Wood for Violins and Homes
Unexpectedly one day, two men knocked on the door of the forester Dr. Thoma’s house. They introduced themselves as violin makers also referred to as luthiers. They asked for help in finding the right wood to create new instruments. It turned out that old luthier masters used to build the most perfect violins with wood from trees growing in the Karwendel Hills. Dr. Thoma was surprised that no one has ever mentioned this during his education of forestry. Curious and intrigued, he decided to help them in their quest. When they went out to the woods the next day, he learned that the wood specifically used for violins was something extraordinary. Out of a 1,000,000 spruce trees, they needed to find the one tree that would be ideal for the creation of a violin. There was no device or machine that could identify such a tree but only human senses, intuition and a small amount of knowledge in soil science. A tree like this only grew in a specific places; high in the mountains but resting within wind-sheltered coves.
The grain structure of such a tree is particularly fine and even. A wind-blown tree results in an unstable structure which are unwanted in violins.
The luthiers spent days knocking on trees and listening to their sounds, and finally after a few days, they came to Dr. Thoma full of joy. They found a large spruce tree that could may be suitable. They were delighted with what they found, so the tree was cut down and taken away to be made into a violin. With time, Dr. Thoma forgot about this interesting experience. A year passed, and the luthiers came to knock on his door again. However, this time they did not come for wood. Usually, wood for violins must be seasoned for at least 10 years before it is used. Sophisticated chemical processes, technically insignificant, occur in wood within that long timeframe; these processes are, however, important to the process of producing such a special instrument. The luthiers couldn’t stand waiting and decided to try and build a violin regardless. To express their gratitude to Dr. Thoma and his family, they came to play a small violin concert in front of his house, in the middle of the forest.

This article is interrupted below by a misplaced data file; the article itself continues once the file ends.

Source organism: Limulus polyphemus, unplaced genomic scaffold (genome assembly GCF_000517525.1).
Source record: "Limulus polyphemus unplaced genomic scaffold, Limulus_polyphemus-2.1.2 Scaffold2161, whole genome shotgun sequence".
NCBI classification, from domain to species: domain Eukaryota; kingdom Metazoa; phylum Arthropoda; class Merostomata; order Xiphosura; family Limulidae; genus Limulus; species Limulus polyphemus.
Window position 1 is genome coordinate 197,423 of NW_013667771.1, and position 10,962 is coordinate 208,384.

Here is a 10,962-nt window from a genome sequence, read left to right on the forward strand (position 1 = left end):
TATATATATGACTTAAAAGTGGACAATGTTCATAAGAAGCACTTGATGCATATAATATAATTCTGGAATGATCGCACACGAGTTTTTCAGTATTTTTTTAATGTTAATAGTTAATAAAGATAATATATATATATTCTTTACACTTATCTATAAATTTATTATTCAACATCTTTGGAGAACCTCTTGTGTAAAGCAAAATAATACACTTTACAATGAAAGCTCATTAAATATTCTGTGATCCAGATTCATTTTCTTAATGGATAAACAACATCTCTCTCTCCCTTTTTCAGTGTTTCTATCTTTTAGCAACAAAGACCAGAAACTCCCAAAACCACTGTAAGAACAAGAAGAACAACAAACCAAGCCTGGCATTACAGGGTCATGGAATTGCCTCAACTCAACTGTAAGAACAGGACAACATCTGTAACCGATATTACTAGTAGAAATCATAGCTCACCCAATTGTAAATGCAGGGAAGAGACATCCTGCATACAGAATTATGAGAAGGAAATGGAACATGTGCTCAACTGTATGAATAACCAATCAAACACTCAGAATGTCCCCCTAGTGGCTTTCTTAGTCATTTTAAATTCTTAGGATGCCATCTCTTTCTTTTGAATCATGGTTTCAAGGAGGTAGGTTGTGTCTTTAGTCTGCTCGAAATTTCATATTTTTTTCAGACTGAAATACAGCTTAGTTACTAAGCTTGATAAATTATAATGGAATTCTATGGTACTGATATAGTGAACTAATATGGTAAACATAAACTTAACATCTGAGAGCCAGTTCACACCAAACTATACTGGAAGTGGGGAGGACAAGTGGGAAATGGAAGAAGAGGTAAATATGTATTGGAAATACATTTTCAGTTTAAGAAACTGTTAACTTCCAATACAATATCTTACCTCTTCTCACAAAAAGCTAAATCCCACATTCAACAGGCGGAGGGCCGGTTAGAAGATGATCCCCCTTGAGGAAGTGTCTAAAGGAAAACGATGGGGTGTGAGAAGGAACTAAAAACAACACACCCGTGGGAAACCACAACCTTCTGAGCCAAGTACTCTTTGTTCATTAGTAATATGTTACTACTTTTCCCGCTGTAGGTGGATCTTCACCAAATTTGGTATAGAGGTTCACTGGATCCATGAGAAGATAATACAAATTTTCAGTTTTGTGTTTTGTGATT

Mr. Thoma loved trees and the forest, but he wasn't especially romantic about them. However, the sound of his trees coming from the violin introduced him to a new world. He began to realize that there was more to wood than he had been taught at the universities. He was moved to the point that he couldn't stop thinking about it. He was trying to understand how it was possible. The luthiers had no technology, no measuring instruments, just their intuition, tradition, and old knowledge carried over from generation to generation - and they created such an incredible instrument out of a piece of wood. Two worlds began to collide in his mind. On the one hand, his technocratic, engineering education, and on the other one was scientifically unexplained, ancient and traditional knowledge.
When he shared his thoughts in a conversation, one of the luthiers asked if he knew what the added value was when creating such a violin. Of course, Dr. Thoma had no idea. “Look” - the luthiers said - “a violin like this weighs about 470 grams. If you wanted to pay for it with the equivalent of its weight in gold, you would be laughed out of court. If you wanted to pay 10 times as much in gold, you would be laughed at as well. Only if you offered a 100 times its weight in gold, you might be lucky and be able to buy such a violin”.
Craftsmen, who had no advanced technology at their disposal, were able to make spruce timber a 100 times more expensive than gold. It is not just the material value that counts. Such an exceptional instrument becomes priceless for all human cultures, since its sound will continue to provide joy to many generations of music lovers for centuries.
1/27/2023 11:07:50 am
Only if you offered a 100 times its weight in gold, you might be lucky and be able to buy such a violin.
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